Fukunaga isn’t sure what his next movie will be, although he has a number of projects in the pipeline (see Coming Attractions). We do know it won’t be Fukunaga’s long-planned version of the classic Stephen King horror novel It. Fukunaga spent about three years adapting the book into a two-part feature, but when production company New Line Cinema wanted to revamp the screenplays into a standard horror movie, Fukunaga walked away from the project.

“I was trying to make an unconventional horror film. It didn’t fit into the algorithm of what they knew they could spend and make money back on based on not offending their standard genre audience,” Fukunaga told Variety. “It was the creative that we were really battling . . . what I was trying to do was an elevated horror film with actual characters. They didn’t want any characters. They wanted archetypes and scares. I wrote the script. They wanted me to make a much more inoffensive, conventional script. But I don’t think you can do proper Stephen King and make it inoffensive.”

Fukunaga realizes that his raised profile means that audiences, critics, and studios have high expectations for his future films, which could curtail his creativity.

“You have such a short period to experiment before people are aware of what you are doing,” he says. “Now, it might be difficult for me to do something sort of obscure or weird, without being criticized for it on the world stage.”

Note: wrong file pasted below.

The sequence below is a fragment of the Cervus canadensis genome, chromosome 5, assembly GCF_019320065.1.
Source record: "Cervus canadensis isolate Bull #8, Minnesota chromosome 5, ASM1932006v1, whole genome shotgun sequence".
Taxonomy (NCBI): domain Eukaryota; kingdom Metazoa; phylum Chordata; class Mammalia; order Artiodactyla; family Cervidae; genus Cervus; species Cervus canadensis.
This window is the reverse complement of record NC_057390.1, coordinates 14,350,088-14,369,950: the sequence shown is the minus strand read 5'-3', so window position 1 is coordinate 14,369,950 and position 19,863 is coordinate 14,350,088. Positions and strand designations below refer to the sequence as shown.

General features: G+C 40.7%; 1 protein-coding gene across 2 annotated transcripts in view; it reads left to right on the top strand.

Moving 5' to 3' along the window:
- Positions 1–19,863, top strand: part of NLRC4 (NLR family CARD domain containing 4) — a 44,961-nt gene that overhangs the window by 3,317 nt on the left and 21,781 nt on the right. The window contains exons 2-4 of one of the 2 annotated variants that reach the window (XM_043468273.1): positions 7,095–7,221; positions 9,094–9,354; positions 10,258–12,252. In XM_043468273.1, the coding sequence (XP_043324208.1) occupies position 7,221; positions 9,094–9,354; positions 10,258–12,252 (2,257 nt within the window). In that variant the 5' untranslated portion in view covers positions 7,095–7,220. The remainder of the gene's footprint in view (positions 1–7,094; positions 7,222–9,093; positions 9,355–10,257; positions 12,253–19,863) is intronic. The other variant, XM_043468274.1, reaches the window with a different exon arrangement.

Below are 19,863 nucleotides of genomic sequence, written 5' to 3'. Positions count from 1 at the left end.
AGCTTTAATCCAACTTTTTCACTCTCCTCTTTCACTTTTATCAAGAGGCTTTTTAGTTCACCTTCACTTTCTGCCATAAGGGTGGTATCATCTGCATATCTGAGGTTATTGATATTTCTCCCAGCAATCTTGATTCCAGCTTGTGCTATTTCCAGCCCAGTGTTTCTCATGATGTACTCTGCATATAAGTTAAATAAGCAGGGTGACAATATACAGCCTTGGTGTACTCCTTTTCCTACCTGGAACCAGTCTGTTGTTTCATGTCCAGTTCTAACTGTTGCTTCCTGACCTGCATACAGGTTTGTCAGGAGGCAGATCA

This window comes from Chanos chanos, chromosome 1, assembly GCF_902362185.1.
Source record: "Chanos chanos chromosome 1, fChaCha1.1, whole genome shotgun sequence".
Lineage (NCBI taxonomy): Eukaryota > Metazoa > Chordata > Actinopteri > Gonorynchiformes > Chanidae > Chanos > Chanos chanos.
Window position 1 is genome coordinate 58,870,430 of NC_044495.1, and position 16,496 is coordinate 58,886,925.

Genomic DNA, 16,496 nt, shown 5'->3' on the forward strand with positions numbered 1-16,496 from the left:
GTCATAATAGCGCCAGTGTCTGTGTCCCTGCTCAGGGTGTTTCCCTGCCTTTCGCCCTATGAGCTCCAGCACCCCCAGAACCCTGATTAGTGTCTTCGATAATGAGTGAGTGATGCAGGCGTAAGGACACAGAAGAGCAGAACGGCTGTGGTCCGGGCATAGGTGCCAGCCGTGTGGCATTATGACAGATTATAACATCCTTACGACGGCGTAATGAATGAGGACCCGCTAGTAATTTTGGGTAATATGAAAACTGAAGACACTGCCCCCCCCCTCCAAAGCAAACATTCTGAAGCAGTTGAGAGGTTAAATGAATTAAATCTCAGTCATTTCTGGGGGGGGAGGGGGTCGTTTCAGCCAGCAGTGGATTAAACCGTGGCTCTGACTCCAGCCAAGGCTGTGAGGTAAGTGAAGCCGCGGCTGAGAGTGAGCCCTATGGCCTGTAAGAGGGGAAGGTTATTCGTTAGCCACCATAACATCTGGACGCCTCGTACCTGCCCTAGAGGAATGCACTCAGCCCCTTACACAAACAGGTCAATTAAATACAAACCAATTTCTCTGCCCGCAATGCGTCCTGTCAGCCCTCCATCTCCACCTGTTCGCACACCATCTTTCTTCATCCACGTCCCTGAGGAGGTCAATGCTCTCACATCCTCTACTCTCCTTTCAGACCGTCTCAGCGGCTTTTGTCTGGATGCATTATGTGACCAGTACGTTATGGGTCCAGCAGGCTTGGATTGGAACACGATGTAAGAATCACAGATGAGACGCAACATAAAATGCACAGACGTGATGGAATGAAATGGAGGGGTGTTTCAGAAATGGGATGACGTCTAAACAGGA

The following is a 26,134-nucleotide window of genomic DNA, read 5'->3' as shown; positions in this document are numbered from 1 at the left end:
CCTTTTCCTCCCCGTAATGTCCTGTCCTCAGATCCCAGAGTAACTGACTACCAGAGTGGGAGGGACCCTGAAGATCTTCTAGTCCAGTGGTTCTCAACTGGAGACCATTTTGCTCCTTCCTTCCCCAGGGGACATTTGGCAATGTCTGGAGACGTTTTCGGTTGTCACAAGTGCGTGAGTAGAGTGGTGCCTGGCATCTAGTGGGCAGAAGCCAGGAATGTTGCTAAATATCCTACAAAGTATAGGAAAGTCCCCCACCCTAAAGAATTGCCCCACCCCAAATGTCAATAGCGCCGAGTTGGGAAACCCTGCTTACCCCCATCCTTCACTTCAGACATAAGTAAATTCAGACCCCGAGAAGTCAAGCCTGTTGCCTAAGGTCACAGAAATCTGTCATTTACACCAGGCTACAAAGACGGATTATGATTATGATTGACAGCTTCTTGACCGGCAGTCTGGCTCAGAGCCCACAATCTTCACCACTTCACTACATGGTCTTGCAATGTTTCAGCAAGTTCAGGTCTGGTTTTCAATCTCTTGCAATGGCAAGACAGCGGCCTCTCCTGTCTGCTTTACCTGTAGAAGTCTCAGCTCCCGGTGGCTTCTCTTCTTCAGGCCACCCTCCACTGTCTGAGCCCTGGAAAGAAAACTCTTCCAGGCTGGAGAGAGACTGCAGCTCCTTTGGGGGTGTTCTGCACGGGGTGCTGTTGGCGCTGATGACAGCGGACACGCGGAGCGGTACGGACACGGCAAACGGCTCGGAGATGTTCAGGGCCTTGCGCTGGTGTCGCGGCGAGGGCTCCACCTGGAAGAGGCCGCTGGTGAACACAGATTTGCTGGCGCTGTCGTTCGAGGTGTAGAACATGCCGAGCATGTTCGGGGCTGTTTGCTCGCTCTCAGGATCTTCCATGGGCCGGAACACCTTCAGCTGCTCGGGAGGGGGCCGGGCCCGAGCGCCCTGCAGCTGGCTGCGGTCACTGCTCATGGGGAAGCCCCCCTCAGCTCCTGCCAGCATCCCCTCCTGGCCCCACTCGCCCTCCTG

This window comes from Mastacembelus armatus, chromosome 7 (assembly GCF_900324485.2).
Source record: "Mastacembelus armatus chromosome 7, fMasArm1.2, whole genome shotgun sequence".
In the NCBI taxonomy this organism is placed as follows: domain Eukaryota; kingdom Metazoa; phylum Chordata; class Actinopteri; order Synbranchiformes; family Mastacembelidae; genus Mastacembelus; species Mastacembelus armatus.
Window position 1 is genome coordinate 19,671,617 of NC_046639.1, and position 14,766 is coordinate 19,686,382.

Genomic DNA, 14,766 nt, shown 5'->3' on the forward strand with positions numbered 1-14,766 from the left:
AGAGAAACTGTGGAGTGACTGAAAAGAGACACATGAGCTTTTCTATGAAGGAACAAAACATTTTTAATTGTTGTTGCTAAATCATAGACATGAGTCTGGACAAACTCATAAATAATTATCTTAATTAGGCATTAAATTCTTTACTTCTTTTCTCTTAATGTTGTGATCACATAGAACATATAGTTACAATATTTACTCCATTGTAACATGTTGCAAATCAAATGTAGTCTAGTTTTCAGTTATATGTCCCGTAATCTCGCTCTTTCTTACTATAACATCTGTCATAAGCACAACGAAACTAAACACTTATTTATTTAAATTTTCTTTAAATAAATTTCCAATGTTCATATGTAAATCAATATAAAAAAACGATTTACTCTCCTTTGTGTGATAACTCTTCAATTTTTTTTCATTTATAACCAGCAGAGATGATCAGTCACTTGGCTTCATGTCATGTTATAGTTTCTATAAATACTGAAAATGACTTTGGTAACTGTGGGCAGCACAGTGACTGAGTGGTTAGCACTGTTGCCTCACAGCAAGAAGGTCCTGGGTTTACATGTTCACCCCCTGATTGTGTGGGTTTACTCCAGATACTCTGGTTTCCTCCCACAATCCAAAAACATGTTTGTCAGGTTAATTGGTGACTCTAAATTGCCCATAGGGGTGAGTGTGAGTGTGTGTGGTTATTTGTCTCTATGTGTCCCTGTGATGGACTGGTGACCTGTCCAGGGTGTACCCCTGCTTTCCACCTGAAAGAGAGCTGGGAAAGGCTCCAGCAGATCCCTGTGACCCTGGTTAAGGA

Then again, Fukunaga might just take a chance on doing something obscure, as long as it feels important—critics be damned.

After all, it would fit right into his mantra.

 

Coming Attractions 

The Alienist: Fukunaga plans to adapt Caleb Carr’s outstanding 1994 novel about a serial killer in late 19th century New York. Variety reports that cable network TNT has ordered the project to be filmed as a series, similar to True Detective, with a whopping budget of $5 million per episode.

Untitled Family Drama: Screenwriters Diana Ossana and Larry McMurtry (Brokeback Mountain) are working with Fukunaga to adapt the true story of Joe Bell, an Oregon man who walked across America following the suicide of his 15-year-old son, Jadin, who had been bullied in school.

The Black Count: Fukunaga and singer John Legend are planning a big-screen adaptation of the Pulitzer Prize–winning biography of French Revolution General (and author of The Count of Monte Cristo) Thomas-Alexandre Dumas.

Noble Assassin: The true story of saboteur Robert de La Rochefoucauld, an anti-Nazi French aristocrat who helped organize the resistance and escaped execution. Reports have Fukunaga slated to direct for Steven Spielberg’s DreamWorks Studios.